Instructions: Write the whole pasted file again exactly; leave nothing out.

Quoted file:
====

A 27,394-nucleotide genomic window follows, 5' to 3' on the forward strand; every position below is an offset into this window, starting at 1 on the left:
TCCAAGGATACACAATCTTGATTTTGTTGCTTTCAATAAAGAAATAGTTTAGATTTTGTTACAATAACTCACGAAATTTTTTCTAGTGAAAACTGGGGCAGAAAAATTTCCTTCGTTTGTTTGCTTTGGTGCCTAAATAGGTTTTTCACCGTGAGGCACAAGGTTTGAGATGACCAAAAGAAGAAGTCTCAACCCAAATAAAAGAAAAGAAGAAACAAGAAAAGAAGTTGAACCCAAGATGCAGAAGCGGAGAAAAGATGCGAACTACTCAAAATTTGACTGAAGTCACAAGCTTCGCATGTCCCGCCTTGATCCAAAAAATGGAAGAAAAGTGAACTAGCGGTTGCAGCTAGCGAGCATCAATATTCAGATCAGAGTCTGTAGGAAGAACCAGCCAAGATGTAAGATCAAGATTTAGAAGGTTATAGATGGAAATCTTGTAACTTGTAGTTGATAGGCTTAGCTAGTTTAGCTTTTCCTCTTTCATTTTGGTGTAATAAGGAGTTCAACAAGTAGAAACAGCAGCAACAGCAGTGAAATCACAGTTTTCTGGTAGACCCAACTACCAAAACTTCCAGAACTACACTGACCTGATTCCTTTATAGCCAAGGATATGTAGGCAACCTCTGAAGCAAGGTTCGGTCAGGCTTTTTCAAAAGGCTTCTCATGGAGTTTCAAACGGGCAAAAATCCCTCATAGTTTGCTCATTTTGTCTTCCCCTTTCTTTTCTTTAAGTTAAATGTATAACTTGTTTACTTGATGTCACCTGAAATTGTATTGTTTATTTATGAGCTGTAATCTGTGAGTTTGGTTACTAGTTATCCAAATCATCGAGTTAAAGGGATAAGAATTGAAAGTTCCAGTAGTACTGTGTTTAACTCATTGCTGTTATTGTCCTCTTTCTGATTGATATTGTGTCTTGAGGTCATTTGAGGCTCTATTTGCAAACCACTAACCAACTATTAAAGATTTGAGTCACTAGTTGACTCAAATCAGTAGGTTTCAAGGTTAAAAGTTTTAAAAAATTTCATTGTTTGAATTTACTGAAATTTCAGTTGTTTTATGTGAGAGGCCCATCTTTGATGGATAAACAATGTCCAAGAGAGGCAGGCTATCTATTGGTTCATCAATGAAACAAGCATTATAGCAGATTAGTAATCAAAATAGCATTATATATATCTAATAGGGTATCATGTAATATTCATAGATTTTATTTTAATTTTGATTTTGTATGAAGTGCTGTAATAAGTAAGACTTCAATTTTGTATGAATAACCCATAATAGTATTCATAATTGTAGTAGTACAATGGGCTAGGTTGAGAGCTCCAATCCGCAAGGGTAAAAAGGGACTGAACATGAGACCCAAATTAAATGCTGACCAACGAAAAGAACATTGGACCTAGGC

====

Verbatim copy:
A 27,394-nucleotide genomic window follows, 5' to 3' on the forward strand; every position below is an offset into this window, starting at 1 on the left:
TCCAAGGATACACAATCTTGATTTTGTTGCTTTCAATAAAGAAATAGTTTAGATTTTGTTACAATAACTCACGAAATTTTTTCTAGTGAAAACTGGGGCAGAAAAATTTCCTTCGTTTGTTTGCTTTGGTGCCTAAATAGGTTTTTCACCGTGAGGCACAAGGTTTGAGATGACCAAAAGAAGAAGTCTCAACCCAAATAAAAGAAAAGAAGAAACAAGAAAAGAAGTTGAACCCAAGATGCAGAAGCGGAGAAAAGATGCGAACTACTCAAAATTTGACTGAAGTCACAAGCTTCGCATGTCCCGCCTTGATCCAAAAAATGGAAGAAAAGTGAACTAGCGGTTGCAGCTAGCGAGCATCAATATTCAGATCAGAGTCTGTAGGAAGAACCAGCCAAGATGTAAGATCAAGATTTAGAAGGTTATAGATGGAAATCTTGTAACTTGTAGTTGATAGGCTTAGCTAGTTTAGCTTTTCCTCTTTCATTTTGGTGTAATAAGGAGTTCAACAAGTAGAAACAGCAGCAACAGCAGTGAAATCACAGTTTTCTGGTAGACCCAACTACCAAAACTTCCAGAACTACACTGACCTGATTCCTTTATAGCCAAGGATATGTAGGCAACCTCTGAAGCAAGGTTCGGTCAGGCTTTTTCAAAAGGCTTCTCATGGAGTTTCAAACGGGCAAAAATCCCTCATAGTTTGCTCATTTTGTCTTCCCCTTTCTTTTCTTTAAGTTAAATGTATAACTTGTTTACTTGATGTCACCTGAAATTGTATTGTTTATTTATGAGCTGTAATCTGTGAGTTTGGTTACTAGTTATCCAAATCATCGAGTTAAAGGGATAAGAATTGAAAGTTCCAGTAGTACTGTGTTTAACTCATTGCTGTTATTGTCCTCTTTCTGATTGATATTGTGTCTTGAGGTCATTTGAGGCTCTATTTGCAAACCACTAACCAACTATTAAAGATTTGAGTCACTAGTTGACTCAAATCAGTAGGTTTCAAGGTTAAAAGTTTTAAAAAATTTCATTGTTTGAATTTACTGAAATTTCAGTTGTTTTATGTGAGAGGCCCATCTTTGATGGATAAACAATGTCCAAGAGAGGCAGGCTATCTATTGGTTCATCAATGAAACAAGCATTATAGCAGATTAGTAATCAAAATAGCATTATATATATCTAATAGGGTATCATGTAATATTCATAGATTTTATTTTAATTTTGATTTTGTATGAAGTGCTGTAATAAGTAAGACTTCAATTTTGTATGAATAACCCATAATAGTATTCATAATTGTAGTAGTACAATGGGCTAGGTTGAGAGCTCCAATCCGCAAGGGTAAAAAGGGACTGAACATGAGACCCAAATTAAATGCTGACCAACGAAAAGAACATTGGACCTAGGC